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Public Health news: Social Determinants of Health

March 2022

Social Determinants of Health

Social determinants, sometimes called wider determinants, are a diverse range of social, economic and environmental factors which impact on people's health. This new regular feature will give an update on a different topic within the social determinants of health each quarter in Healthier Times.

In this first article we will describe what we mean by wider or social determinants and what we plan to discuss in future editions

The Health Foundation has produced a short but helpful video that gives a great introduction to quite a complex issue, called what makes us healthy.

In the Director of Public Health Reports for 2019, the introduction describes ''The conditions in which we are born, live, work and age are influential on health and wellbeing. These factors are often known as the social determinants of health. Many experts agree that these determinants of health are more important than health care services in ensuring a healthy population. Social determinants are a range of social, economic and environmental factors which impact on people's health and wellbeing that are influenced by the local, national and international distribution of power and resources which shape the conditions of daily life.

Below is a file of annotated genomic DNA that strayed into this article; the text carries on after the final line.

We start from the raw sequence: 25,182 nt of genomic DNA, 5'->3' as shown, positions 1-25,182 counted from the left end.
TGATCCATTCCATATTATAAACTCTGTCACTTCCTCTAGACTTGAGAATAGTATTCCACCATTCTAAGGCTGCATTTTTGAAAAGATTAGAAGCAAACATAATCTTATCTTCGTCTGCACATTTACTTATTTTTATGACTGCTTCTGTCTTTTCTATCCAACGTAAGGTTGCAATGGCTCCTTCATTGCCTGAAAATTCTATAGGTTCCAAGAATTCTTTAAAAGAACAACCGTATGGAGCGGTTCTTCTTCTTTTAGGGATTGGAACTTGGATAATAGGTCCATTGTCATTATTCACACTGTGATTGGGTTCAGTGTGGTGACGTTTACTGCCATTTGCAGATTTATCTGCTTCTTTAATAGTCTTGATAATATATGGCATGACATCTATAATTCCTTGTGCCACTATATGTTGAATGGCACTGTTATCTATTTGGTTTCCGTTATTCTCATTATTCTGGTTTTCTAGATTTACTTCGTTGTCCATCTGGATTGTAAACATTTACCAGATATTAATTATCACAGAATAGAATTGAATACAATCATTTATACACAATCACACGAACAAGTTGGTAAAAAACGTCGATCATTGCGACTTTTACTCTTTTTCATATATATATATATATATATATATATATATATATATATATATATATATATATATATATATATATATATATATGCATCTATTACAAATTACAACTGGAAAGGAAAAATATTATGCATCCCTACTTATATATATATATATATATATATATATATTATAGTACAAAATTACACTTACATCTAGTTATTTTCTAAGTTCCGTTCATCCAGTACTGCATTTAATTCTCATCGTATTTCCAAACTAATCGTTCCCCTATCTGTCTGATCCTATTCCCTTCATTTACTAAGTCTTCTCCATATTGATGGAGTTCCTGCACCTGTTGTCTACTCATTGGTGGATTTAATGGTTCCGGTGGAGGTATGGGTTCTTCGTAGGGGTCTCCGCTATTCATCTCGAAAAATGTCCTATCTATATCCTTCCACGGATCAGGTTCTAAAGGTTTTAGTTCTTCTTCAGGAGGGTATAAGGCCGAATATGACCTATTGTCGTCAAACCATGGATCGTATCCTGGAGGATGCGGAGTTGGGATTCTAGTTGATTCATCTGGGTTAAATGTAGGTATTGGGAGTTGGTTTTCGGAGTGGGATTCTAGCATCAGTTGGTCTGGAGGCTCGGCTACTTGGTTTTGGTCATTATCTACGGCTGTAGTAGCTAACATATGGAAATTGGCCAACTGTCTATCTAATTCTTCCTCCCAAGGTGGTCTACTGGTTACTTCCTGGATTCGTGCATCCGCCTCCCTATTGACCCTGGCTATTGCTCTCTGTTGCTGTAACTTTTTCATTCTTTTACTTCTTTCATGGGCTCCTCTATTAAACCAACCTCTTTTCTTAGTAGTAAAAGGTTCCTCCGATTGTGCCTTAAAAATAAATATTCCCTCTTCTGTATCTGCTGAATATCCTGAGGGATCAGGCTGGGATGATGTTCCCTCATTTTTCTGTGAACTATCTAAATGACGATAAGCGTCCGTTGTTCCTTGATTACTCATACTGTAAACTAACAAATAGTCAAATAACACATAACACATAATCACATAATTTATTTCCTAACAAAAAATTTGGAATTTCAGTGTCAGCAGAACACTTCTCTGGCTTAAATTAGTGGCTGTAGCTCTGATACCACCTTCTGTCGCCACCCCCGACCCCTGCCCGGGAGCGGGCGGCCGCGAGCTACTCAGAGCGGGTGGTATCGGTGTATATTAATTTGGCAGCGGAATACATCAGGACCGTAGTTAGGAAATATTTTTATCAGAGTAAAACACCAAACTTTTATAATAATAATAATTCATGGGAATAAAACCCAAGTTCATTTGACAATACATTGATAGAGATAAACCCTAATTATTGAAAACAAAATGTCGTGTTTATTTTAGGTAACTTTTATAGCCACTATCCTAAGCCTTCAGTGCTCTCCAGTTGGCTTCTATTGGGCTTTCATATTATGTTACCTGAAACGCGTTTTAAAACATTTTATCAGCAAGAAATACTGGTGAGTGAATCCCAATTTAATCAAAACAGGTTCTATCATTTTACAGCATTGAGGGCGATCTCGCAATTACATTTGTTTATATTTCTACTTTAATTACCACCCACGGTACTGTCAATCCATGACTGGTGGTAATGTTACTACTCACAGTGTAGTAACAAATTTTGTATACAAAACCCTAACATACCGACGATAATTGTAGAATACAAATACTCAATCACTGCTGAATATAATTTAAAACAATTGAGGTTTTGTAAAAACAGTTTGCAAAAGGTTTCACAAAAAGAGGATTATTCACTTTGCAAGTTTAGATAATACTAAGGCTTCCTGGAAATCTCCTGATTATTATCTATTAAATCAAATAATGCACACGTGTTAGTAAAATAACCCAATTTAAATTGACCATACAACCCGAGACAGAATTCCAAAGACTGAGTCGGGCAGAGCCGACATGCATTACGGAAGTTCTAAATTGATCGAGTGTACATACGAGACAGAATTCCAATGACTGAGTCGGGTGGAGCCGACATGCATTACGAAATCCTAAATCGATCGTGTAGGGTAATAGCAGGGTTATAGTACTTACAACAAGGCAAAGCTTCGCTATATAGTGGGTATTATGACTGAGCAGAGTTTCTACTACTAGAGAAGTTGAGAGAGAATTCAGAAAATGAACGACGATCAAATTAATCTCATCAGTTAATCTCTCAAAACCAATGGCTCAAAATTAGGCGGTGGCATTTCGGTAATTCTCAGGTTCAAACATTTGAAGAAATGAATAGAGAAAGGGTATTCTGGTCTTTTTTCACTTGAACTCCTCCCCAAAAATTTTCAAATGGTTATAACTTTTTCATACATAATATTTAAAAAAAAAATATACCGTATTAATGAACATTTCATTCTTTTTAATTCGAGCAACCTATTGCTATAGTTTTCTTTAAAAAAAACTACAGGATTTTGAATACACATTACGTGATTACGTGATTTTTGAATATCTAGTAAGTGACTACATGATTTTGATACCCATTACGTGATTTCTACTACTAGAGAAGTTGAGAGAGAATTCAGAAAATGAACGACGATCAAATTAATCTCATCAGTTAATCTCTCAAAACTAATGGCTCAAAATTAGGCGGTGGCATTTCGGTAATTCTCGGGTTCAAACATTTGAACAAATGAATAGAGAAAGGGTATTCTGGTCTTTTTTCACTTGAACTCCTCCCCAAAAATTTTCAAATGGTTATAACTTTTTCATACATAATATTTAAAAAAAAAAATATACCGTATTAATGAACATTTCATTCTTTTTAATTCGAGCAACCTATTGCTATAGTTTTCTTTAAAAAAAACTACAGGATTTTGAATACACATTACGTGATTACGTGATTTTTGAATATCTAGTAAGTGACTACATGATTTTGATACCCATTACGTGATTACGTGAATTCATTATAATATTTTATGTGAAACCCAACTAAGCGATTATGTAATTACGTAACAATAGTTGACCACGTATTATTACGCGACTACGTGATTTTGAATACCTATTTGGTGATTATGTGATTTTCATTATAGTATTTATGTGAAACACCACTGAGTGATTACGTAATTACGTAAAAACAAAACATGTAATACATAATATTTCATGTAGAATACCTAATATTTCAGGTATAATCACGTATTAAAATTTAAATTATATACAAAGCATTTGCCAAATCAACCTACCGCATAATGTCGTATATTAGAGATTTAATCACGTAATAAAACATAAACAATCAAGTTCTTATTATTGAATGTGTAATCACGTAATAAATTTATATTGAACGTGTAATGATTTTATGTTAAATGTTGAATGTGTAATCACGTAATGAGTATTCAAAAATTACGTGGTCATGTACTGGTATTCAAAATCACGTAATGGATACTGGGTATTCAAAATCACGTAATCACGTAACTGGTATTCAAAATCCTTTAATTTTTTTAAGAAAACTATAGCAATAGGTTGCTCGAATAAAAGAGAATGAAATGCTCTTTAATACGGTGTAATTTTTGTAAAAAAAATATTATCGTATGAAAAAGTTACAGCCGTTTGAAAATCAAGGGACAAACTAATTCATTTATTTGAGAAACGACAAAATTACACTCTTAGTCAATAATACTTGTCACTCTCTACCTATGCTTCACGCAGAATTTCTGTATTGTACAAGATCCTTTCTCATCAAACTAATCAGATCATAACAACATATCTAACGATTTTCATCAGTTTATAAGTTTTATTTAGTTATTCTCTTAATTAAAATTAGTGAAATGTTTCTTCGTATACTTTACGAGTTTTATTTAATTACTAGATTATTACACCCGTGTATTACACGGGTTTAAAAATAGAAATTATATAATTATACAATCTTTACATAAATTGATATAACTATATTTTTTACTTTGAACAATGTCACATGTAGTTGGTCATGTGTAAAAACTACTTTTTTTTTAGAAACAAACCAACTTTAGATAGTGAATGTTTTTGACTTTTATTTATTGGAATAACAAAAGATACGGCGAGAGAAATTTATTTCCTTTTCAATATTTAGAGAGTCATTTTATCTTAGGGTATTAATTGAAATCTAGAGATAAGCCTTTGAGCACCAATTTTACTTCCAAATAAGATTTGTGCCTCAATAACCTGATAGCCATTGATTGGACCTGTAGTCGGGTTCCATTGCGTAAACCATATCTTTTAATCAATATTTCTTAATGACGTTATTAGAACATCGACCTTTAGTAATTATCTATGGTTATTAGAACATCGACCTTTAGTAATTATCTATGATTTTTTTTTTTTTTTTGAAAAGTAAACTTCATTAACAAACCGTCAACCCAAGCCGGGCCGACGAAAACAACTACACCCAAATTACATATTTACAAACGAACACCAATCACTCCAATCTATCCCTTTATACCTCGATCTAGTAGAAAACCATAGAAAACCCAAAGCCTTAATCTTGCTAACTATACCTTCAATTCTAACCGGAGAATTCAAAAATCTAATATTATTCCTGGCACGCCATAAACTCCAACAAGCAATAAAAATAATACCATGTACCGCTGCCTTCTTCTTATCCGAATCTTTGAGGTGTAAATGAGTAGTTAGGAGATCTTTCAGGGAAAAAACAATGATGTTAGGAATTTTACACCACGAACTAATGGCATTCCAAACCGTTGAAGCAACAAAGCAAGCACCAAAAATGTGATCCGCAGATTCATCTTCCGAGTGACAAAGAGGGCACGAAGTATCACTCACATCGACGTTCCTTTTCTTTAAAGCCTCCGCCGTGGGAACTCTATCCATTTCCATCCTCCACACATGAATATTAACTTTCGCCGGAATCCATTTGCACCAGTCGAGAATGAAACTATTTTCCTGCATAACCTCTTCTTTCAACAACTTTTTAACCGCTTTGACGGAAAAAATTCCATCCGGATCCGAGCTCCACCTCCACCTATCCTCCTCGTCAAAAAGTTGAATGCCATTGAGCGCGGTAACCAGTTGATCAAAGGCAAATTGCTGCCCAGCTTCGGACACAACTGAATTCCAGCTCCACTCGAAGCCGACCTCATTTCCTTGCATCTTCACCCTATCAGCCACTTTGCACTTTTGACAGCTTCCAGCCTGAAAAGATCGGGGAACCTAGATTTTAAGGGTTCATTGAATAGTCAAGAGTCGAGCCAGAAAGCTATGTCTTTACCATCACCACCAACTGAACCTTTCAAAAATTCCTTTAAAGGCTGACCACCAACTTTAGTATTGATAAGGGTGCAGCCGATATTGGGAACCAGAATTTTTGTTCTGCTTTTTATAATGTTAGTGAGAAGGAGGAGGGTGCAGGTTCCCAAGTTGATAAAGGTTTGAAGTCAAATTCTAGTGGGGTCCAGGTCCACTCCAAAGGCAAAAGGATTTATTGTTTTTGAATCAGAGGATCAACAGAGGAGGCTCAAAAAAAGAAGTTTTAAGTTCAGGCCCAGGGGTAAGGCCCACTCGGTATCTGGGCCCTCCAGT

This shapes opportunities for the population such as the quality and access to education and jobs, quality housing stock, open and green spaces (such as parks) and transport links for school, work and leisure. However, these opportunities are not always equal to the whole population, which creates inequalities across the Borough''

In the previous Director of Public Health's annual report, hypothetical children Jack and Emily were used to demonstrate the differences of two children born on the same day but from different parts of the borough, and what impact that had on their health and wellbeing, as they developed from children into adulthood. Jack was born in the ward of Simonside and Rekendyke and Emily in Cleadon and East Boldon. Their journeys through life are quite shockingly different, culminating in Jack expecting to live 75 years and Emily 87 years; a whole 12 years longer.

The examples of social determinants described in the 2019 report include:

  • Childhood experiences                                                         
  • Housing
  • Education                                                                                  
  • Social Support
  • Family Income                                                                          
  • Employment
  • Our communities                                                                     
  • Access to healthcare
  • Access to health

In future editions of Healthier Times, we will focus on these eight categories, one by one and show:-

    • The scale of the problem in South Tyneside
    • Showcasing some of the great work that already exists
    • Raising awareness of what is available to support those who need help
    • Identifying what more could be done

    The next edition will focus on family income including debt. This is especially topical as we all face the rising cost of living.

    If you need immediate help to manage your money, local support is available from South Tyneside Council - FREE money and debt advice.

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